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Buying Put Options to Hedge the Presidential Election

The Presidential Election is synonymous with uncertainty on Wall Street. With put options, you can safeguard your portfolio no matter who wins in November.

Put Options and the Presidential Election

I’ve received several Presidential Election questions recently.

A typical question might be “Does a (Trump or Clinton) win pose significant potential damage to the market?” or “What is the best way to hedge if (one or the other candidate) wins?”

I won’t give you my political views—you don’t care and I’m not sharing—but I will share the view of the Presidential Election through a trader’s perspective.


Most traders don’t believe a Trump or Clinton victory matters to the market. What does matter is uncertainty.

A good example was the George W. Bush vs. Al Gore election in 2000. It was a calamity for the markets because the election was too close to call for months.

So I don’t anticipate significant volatility if Clinton or Trump runs away with the election. But if the race really tightens up, there is certainly the potential for short-term volatility—because the market hates uncertainty!

While the media says the race is close, the betting houses’ odds have Clinton as an approximate 65/35 favorite—probably a comfortable enough lead for the markets. (That said, bear in mind that the same betting houses got Brexit wrong!)

If you are the least bit concerned about the election outcome and want to hedge your portfolio, the price of puts/protection is surprisingly cheap.

Put Protection Surprisingly Cheap

The Chicago Board of Options Exchange Volatility Index (VIX), which is often referred to as the “fear index,” is trading at historically low levels, which means protection is inexpensive. Here is a graph of the VIX over the past year:

Knowing that the VIX is low and puts are inexpensive, let’s take a look at how you might hedge your portfolio using put options.

A put option is an option contract that gives the owner the right, but not the obligation, to sell a stock/index at a specified price within a specified time. The buy of a put is a bearish position.

For this exercise, I’ll use the SPDR S&P 500 ETF (SPY), which possibly offers the truest hedge for a typical investor with a well-balanced portfolio.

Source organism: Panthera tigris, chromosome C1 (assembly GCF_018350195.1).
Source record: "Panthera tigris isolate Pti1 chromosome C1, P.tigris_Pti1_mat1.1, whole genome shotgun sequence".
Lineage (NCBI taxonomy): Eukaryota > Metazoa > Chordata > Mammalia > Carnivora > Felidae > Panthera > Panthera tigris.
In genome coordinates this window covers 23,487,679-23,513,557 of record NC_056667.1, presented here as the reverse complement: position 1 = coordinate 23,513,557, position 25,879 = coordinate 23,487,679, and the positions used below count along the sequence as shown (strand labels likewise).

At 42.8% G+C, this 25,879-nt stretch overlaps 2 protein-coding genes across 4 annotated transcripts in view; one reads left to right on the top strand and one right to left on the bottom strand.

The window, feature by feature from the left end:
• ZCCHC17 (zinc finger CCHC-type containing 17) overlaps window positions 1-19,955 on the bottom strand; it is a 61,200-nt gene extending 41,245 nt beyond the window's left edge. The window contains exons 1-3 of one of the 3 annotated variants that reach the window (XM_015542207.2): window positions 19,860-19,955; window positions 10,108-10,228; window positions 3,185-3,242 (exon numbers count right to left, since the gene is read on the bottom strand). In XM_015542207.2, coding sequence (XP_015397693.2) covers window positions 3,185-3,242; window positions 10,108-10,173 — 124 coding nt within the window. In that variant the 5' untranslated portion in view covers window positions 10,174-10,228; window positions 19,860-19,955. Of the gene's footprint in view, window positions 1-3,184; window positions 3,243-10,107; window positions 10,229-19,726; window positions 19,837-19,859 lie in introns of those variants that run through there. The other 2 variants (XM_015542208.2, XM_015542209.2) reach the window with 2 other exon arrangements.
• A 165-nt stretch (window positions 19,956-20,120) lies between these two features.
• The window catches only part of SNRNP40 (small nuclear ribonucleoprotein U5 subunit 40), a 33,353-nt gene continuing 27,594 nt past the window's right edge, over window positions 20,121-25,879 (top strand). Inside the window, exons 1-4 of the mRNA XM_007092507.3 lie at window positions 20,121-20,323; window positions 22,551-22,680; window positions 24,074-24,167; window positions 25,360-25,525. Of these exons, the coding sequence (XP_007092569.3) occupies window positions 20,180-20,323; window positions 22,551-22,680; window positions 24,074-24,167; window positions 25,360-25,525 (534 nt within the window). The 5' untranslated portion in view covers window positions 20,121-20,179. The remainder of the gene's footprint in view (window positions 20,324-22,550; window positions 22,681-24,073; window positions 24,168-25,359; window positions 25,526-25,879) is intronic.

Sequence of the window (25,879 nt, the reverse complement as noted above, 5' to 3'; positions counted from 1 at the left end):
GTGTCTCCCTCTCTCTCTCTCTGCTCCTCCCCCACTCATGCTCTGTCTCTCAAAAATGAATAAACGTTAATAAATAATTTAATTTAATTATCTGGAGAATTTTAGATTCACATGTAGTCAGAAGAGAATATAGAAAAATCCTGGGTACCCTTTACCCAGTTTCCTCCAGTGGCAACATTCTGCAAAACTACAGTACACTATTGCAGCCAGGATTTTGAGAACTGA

You could buy one SPY January 214 Put for $6.00. If the SPY drops below your put’s strike price (214)—because of an election shakeout, Deutsche Bank worries or any other reason—you could exercise your put, which would leave you short 100 shares of the SPY at 214, or you could sell your put for a profit.

(At Cabot Options Traderand Cabot Options Trader Pro, we rarely take delivery of the stock; instead, we typically sell out our calls/puts for a profit or loss.)

However, you do have to pay $6.00 for this put, which is actually $600, as each put equals 100 shares of stock. This $600 is the cost of insurance. But with the VIX at these low levels, this insurance is extremely cheap compared to historical prices.

The upside to this strategy is that you don’t cap the upside of the rest of your portfolio if the market continues to rise.

Buy Puts Against Any of Your Holdings

You can buy put options against any of your holdings. If you fear that your exposure to the Nasdaq will fall, you could buy the QQQ December 116 Puts for $3. And, you can choose any number of strikes and timeframes for this strategy (puts expiring at the end of November are even cheaper).

Or, if you own a lot of Boeing (BA) or General Electric (GE) stock for instance, you can hedge your stock positions with the same strategy.

The challenge to hedging a portfolio is determining how many put options you should buy. That’s a personal decision because each investor has his own risk profile. I typically recommend buying the number of puts that will allow you to sleep at night.

To receive more guidance on how to buy put options successfully and see for yourself how to profit from options trading, consider taking a trial subscription to Cabot Options Trader.


Jacob Mintz is a professional options trader and editor of Cabot Options Trader. Using his proprietary options scans, Jacob creates and manages positions in equities based on unusual option activity and risk/reward.